Place the jars back into the canner, adjust the water level so it covers the jars by a few inches, and process the apple juice a water bath canner as instructed below. Let the jars cool, test the seals, label and date the jars, and store in a cool, dark location for 12 to 18 months.
Canning Homemade Apple Juice
- 12 pounds apples stemmed and chopped
- 4 cups water
Extract the Juice
- Combine the apples and water in a large saucepot. Bring the pot to a boil over medium-high heat, and then reduce the heat to low and simmer until the apples are soft, about 10 to 15 minutes. Stir occasionally to prevent sticking, and avoid overcooking because it can destroy the flavor.
- Strain the apple mash through a damp jelly bag or double layers of cheesecloth. Let the juice drip for at least 2 hours. Don't squeeze the jelly bag if you want a clear juice. Discard the solids.
Prepare the Canning Equipment
- Wash the canning jars, lids, and canning tools in warm, soapy water, and rinse well.
- Place the rack into water bath canner, set the jars in the canner, add water, and boil jars for 10 minutes to sterilize.
- Warm your lids in a small pot over low heat. Keep jars and lids warm until ready to use.
Can the Apple Juice
- Add the strained apple juice to a clean large pot. Attach the candy thermometer to the pot. Heat the juice over medium-high heat until the temperature is 190˚F (88˚C). Do not boil, but adjust the heat to keep the juice at 190˚F (88˚C) for at least 5 minutes.
- Spread a kitchen towel on the counter. Using the jar lifter, remove the jars from the canner, drain the water back into the canner, and line the jars up on the towel.
- Use your canning ladle and funnel and add the hot juice to the warm jars leaving 1/4-inch headspace at the top of the jars.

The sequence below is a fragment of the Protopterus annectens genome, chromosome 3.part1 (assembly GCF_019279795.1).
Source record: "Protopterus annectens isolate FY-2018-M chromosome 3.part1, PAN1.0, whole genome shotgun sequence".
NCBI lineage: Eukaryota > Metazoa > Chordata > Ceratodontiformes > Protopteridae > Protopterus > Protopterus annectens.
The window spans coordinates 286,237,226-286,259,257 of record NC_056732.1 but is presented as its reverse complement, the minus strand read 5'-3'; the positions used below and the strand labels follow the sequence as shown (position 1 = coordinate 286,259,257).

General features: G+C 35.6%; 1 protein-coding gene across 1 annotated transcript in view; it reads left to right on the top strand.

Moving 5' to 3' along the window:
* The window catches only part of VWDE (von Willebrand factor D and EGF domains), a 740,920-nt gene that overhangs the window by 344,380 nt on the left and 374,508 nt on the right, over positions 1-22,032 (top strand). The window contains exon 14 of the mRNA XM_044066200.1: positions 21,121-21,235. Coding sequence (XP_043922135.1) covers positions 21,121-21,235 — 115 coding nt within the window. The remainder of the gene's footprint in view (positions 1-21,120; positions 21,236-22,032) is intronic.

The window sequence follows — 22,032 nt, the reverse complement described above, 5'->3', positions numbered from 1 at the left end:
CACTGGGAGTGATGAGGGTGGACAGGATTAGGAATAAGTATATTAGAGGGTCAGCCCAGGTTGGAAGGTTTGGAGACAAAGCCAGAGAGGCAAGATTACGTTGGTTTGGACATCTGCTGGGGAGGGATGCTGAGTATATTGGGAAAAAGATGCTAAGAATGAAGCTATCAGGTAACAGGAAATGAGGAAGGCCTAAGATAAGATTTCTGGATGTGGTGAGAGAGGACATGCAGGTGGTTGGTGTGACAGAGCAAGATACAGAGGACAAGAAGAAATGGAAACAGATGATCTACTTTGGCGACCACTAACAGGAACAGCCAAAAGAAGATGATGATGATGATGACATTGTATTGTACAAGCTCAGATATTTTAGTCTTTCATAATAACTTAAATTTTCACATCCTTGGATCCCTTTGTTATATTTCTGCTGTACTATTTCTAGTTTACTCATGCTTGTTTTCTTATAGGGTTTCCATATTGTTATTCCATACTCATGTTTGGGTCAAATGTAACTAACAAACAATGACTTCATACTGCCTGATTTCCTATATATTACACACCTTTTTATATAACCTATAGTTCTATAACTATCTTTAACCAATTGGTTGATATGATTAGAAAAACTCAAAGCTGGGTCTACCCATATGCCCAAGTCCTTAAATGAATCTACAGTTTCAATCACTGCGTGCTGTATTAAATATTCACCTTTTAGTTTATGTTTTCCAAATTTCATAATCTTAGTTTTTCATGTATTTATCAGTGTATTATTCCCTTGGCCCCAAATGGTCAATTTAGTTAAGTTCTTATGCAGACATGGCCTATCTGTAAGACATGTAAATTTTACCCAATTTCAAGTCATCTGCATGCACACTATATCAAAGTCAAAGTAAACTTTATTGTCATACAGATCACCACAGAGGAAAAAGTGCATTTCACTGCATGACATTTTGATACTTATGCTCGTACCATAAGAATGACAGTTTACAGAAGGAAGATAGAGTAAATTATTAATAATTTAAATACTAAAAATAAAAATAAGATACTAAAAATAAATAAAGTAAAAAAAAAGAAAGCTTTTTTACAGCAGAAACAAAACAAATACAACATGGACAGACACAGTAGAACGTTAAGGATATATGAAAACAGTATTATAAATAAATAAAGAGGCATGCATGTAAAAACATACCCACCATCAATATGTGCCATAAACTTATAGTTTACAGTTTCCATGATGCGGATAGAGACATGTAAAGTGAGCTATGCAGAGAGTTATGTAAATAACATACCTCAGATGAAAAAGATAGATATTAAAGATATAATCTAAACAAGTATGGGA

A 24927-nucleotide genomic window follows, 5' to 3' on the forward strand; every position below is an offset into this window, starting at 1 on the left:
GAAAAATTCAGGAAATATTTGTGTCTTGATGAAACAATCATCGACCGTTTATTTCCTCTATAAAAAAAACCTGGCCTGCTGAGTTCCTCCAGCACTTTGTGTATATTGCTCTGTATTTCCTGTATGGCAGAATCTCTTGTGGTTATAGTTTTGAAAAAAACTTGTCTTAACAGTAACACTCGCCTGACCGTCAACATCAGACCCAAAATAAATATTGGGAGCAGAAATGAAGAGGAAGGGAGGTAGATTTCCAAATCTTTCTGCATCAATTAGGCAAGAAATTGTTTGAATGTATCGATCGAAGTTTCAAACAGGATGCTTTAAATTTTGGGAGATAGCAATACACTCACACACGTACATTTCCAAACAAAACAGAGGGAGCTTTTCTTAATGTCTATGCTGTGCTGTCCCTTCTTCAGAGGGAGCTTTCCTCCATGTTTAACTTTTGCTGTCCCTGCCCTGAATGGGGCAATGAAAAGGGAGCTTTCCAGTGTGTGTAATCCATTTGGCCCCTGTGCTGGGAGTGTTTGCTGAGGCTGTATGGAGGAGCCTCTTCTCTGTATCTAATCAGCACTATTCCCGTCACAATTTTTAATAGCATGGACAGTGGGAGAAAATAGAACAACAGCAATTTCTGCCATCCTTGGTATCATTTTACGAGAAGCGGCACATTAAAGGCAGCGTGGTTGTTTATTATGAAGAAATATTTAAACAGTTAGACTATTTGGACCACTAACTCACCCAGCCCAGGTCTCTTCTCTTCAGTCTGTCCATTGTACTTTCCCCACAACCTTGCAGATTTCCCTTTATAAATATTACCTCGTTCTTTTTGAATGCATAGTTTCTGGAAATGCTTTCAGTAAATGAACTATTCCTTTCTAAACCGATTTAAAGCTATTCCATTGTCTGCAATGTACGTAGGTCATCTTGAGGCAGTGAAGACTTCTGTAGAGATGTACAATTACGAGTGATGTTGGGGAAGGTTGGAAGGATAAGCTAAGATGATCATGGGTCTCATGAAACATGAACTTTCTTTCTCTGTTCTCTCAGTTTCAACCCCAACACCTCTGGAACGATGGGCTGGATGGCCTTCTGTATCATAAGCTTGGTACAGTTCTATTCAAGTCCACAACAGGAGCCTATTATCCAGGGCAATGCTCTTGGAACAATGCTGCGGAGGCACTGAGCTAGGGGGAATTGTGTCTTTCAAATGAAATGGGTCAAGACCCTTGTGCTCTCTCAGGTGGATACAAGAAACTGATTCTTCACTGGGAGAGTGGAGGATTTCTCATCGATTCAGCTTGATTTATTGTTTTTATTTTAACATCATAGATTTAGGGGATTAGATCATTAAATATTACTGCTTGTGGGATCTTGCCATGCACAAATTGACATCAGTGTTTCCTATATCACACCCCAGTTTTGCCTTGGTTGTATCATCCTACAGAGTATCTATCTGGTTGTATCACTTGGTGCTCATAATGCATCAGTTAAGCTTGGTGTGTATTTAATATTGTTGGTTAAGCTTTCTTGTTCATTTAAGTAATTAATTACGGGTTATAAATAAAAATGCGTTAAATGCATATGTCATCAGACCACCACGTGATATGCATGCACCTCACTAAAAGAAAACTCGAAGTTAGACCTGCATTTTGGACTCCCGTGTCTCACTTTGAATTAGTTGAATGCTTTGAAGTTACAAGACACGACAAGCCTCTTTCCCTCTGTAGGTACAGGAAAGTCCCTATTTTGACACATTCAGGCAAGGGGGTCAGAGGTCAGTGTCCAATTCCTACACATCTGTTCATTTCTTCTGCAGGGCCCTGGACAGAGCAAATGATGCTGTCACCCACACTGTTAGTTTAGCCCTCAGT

- Wipe the rims of the jars with a clean, damp towel.
- Use the magnetic lid lifter to remove the lids from the warm water, center the lids on each jar, and screw on the bands until they are fingertip tight.
- Place the jars back into the canner leaving space in between them. Once the jars are in canner, adjust the water level to at least one inch above the jar tops. If you need to add water, use the hot water from the small pot your lids were in. Pour the water around the jars and not directly onto them.
- Cover the canner and bring to boil over high heat. Once the water boils vigorously, continue boiling for 10 minutes at altitudes of less than 1,000 ft. (adjust processing time for your altitude if necessary - see notes).
- When processing time is complete, turn off heat and allow the canner to cool down and settle for 5 minutes.
- Spread a kitchen towel on the counter. Remove the cover by tilting lid away from you so that steam does not burn your face.
- Use a jar lifter to lift jars carefully from canner and place on the towel. You should hear the satisfactory "ping" of the jar lids sealing. Allow the jars to cool for 12-24 hours.
- After the jars cool, check to be sure jar lids have sealed by pushing on the center of the lid. The lid should not pop up. If the lid flexes up and down, it did not seal. Refrigerate the jar and use up within a few weeks.
- Remove the screw on bands and wash the jars. Label, date, and store your jars in a cool, dark place. Use within 12 months.
- Refrigerate your juice once the jar is opened and consume within a week. Yields about 6 pint sized canning jars (or 3 quart sized jars) depending on the juiciness of your apples.
Other Ways to Preserve Apples:
- Spiced Apple Jelly Canning Recipe
- How to Can Apple Slices
- Homemade Applesauce Canning Recipe
- 3 Ways to Dehydrate Apples for Food Storage